Kew's Royal Mallow (one of the Gay Hyères Tree Mallows)
Lavatera is called the Tree Mallow, or sometimes Royal Mallow. The cultivar I’m featuring today has a Royal Botanic Gardens Kew pedigree so the second common name works for me.
Mallow is a common addition to the vernacular names of plants in the family Malvaceae, also known as the Mallow Family. That well known member of the family, Hibiscus, is sometimes called the Rose Mallow, another name applied occasionallly to Lavatera.
Lavatera x clementii ‘Kew Rose’ doesn’t have its own common name as far as I know, so let’s call it the Kew Royal Mallow – Kew Rose as a common name is all too confusing.
Lavatera x clementii is a collection of hybrids (and backcrosses) between two European species, Lavatera olbia and Lavatera thuringiaca. According to Stewart Hinsley – whose Malvaceae pages are a rich source of lavatera lore – in the UK, both species are simply called Lavatera. For completeness though Stewart says that Hyères Tree Mallow has been used for Lavatera olbia (Stewart says ‘Olbiam is the Latin name for Hyères’), and the charming Gay Mallow has been applied to Lavatera thuringiaca. So make of that what you will, as I have in the title above...
Most flowers fall off without producing fruit, but occasionally viable seed is formed. 'Kew Rose' was a seedling raised from x clementii 'Rosea' and is very similar to that cultivar which also has pink-mauve flowers. According to Stewart, ‘Kew Rose’ is a more robust plant, growing up to 4 metres high.
Again according to Stewart, differences between ‘Rosea’ and ‘Kew Rose’ are subtle but generally flowers, leaves, and stem hairs are all larger on ‘Kew Rose’ and the leaves are ‘more distinctly lobed and toothed’.
The specimen of Kew Royal Mallow illustrated above is in a display collection of plants named after, or for, Royal Botanic Gardens Kew. There are at least 20 hybrids or cultivars bearing the word 'Kew', and many of them are growing in this border between the Main Gate and the Duke's Garden (just before you get to the propped up Stone Pine).
In this case Brian Halliwell - previously head of the Alpine and Herbaceous Section at Kew and retired for the last 25 years - selected the variant of 'Rosea' and named it after his workplace. Current Decorative Manager in Hardy Displays at Kew, Dave Davies, says that during Halliwell's time the 'Duke's Garden' (behind the wall, just further on from the Stone Pine) was very much a plantsman's garden, with new selections on display. The Kew Royal Mallow was lost for some time but when rediscovered it was a welcome addition to the Kew border and for use as a bedding plant.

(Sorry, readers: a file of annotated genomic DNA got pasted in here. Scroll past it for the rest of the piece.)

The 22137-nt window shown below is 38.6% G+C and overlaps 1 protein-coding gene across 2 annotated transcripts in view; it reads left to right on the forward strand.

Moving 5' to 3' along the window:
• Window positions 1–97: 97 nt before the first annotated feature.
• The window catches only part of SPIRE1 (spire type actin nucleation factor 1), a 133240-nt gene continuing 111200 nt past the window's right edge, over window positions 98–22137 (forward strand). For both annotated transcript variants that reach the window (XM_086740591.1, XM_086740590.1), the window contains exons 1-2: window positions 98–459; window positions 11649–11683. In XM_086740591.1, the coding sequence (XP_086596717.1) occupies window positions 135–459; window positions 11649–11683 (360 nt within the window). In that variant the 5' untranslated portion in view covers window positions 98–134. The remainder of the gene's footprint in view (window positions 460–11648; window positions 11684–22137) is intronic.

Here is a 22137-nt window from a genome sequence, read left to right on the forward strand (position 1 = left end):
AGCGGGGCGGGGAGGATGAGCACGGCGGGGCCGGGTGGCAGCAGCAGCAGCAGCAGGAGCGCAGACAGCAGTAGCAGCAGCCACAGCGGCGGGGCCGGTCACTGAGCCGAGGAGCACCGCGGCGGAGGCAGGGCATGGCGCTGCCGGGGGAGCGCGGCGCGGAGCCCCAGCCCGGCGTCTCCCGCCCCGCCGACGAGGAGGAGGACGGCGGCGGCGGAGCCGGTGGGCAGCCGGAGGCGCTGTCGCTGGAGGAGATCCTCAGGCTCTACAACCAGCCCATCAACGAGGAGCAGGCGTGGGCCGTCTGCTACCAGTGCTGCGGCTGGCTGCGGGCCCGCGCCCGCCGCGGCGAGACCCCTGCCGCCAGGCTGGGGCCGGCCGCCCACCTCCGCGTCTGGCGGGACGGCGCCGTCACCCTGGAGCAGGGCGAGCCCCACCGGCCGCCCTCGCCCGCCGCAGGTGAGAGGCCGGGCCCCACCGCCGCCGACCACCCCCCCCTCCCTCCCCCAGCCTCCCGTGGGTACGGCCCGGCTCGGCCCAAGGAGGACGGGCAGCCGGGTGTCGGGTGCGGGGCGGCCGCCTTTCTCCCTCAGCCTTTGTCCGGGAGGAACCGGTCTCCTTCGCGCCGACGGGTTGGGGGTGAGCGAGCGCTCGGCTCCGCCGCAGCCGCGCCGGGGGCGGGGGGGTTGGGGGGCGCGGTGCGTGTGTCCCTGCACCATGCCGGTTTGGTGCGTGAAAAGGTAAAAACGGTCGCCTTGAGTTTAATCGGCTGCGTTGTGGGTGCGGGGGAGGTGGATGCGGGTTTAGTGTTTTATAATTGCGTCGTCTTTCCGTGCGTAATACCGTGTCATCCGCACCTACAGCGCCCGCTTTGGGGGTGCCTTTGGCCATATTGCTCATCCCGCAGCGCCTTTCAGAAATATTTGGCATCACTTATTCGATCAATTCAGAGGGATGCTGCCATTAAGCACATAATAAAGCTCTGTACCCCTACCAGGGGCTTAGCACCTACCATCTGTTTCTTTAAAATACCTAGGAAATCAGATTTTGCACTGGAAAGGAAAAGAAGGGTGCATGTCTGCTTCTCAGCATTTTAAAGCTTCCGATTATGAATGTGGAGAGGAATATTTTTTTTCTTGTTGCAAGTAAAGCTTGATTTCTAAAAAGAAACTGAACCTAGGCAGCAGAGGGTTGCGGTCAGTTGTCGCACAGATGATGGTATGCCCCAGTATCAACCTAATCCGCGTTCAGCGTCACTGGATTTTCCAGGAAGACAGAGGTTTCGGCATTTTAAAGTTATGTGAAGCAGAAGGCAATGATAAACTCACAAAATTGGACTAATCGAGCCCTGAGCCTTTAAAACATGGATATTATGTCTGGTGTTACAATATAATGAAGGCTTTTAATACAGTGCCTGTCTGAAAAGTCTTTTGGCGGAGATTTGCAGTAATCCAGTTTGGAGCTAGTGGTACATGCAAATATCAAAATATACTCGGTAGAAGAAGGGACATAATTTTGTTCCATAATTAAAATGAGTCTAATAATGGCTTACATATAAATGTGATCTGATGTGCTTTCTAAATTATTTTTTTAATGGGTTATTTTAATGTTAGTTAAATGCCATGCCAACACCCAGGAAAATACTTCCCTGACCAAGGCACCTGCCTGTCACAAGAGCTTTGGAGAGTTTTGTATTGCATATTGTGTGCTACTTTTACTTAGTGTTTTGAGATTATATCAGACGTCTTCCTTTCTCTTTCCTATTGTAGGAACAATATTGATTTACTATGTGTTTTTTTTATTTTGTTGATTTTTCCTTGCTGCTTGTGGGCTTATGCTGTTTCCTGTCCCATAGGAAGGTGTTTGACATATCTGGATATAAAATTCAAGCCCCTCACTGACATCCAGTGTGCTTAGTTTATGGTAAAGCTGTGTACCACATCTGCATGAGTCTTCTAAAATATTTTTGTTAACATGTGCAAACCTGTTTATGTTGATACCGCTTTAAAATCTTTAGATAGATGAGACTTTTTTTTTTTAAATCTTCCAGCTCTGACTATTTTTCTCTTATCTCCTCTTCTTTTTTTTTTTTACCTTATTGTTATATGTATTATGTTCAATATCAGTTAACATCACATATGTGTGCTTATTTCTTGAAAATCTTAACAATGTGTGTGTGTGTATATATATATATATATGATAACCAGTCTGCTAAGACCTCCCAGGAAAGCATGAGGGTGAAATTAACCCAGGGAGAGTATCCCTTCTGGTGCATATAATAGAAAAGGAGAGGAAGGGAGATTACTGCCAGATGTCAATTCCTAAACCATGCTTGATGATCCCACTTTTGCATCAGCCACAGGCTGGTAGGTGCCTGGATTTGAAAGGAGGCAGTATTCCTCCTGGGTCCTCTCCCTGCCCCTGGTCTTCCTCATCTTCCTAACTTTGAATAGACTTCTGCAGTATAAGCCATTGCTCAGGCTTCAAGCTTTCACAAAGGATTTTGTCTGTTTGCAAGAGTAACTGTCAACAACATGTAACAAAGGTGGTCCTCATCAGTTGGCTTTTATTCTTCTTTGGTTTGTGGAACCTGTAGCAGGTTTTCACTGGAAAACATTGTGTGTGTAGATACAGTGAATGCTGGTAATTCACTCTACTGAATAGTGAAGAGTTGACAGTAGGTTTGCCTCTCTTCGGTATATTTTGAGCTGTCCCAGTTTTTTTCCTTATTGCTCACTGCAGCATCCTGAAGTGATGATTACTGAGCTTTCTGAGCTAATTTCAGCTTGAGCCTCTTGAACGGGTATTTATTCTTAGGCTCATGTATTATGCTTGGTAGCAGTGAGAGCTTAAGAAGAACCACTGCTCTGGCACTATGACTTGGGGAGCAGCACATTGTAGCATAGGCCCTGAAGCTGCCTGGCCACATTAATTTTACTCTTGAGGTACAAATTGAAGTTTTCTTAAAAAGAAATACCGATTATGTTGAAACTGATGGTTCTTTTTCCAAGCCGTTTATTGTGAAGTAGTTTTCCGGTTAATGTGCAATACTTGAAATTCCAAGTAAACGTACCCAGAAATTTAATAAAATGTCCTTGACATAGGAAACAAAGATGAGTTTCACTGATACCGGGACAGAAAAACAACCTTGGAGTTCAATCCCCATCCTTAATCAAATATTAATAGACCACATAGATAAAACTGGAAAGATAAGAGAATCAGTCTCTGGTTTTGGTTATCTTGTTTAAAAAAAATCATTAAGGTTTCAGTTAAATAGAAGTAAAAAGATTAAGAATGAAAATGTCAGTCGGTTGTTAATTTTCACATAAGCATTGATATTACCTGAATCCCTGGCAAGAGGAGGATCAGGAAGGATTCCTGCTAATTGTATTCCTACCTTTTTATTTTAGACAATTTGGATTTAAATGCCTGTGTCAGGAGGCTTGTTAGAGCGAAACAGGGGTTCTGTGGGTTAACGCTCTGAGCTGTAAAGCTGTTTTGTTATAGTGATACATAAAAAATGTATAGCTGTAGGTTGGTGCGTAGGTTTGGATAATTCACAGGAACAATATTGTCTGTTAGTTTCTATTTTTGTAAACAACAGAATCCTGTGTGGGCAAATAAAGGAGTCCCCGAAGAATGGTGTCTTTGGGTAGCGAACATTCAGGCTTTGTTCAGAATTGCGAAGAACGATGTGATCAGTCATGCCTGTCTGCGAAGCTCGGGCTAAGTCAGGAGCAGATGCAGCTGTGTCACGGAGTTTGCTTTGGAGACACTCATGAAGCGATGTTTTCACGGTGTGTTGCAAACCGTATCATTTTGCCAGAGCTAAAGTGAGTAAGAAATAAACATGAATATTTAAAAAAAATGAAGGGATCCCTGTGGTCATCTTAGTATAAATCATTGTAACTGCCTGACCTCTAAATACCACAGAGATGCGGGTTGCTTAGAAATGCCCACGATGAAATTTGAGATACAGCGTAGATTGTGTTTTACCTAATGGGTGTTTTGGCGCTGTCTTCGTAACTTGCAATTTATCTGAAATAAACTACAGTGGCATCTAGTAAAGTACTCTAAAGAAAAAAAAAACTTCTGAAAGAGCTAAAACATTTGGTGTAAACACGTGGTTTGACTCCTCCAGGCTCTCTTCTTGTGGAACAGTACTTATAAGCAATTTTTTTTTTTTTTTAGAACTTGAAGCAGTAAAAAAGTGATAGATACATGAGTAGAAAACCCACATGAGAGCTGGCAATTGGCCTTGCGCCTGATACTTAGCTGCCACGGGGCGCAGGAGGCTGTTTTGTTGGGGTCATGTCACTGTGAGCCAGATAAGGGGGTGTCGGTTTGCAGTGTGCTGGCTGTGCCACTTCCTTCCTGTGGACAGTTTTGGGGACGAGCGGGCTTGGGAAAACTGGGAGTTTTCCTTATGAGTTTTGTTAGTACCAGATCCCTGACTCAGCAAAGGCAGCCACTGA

For the record, Lavatera x clementii 'Kew Rose' received an RHS Award of Merit on 19 July 1988 and three plants were sent to RHS Wisley for a Lavatera trial in April 1994 (thanks Dave! - and note that I would have added these late entries as comments but Blogspot is playing up at the moment and not allowing even me to do this to my own blog...)
We have other lavateras growing at Kew. There are 20-25 species in the genus as a whole, including one native to Australia and a couple from south-western USA. The rest are mostly in Europe through to central Asia. The genus was named by Carl Linnaeus after a sixteenth century Swiss doctor and naturalist, J. R. Lavater, and possibly his brother.
Most x clementii cultivars are shrubs, but Stewart says they can be ‘functionally herbaceous’ in harsher climates. Another you can see in flower in Kew at the moment is Lavatera x clementii 'Barnsley'. We are using this one as an annual in the summer Palm House Partierre, planted out last month and being weeded as we ‘speak’.
The Partierre has lots of pink (or whitish pink in the case of the Lavatera) and grey, with a few splashes of other rather vivid reds and oranges. A little mallow, but not so mellow.
Images: these are some pictures of Lavatera x clementii taken last week by the Director (CEO and Chief Scientist) of Kew, Steve Hopper. They do it justice!
And thanks as always to Simon Goodwin, my remote editor, for picking up a few howlers in the first version...
Postscipt: Martin Cheek from RBG Kew has provided me with some further information on Lavatara and this hybrid/cultivar....
When the new cultivar was being registered Martin was aked to check if the species name under which it was known was correct. At the time it was universally known as L.olbia rosea but Martin found it was closer to L. thuringiaca and wrote an article in the Garden in the late 1980s. Martin says "There was a great deal of interest in the thing and in various cultivars that then came to light, foremost being Barnsley. However the material did have a few unusual charcteristics for that species, such as a high level of sterility, and eventually I was persuaded that it was a hybrid between the two species and I named it x clementii after Eric Clement of BSBI who had listed it as an alien and raised the subject again.
Martin also notes that 'former Linnean limits' between Malva and Lavatera were artificial (epicalyx lobes free or not) and so have been redrawn with molecular support, and that this plant is now Malva x clementii .
Martin also says "the vigour and sterility of this plant probably derive from its (hypothesised) hybrid origin. These features are not seen in related "straight" species. Basically it does not stop flowering until its stems are frosted."
He also corrects my use of the term 'tree mallows', which are Lavatera arborea, not this plant.
Martin finishes with some general comments: "Most european Malvaceae s.s. are known as Mallow in the UK, best known is Althaea officinalis the marsh mallow, roots formerly used to make the sweets of that name now synthesised artificially. ['Lavatera' species are] pollinated mainly by bees and are very very popular in gardens the last 20 years since grows easily from cuttings and produces lots of big pink flowers all summer.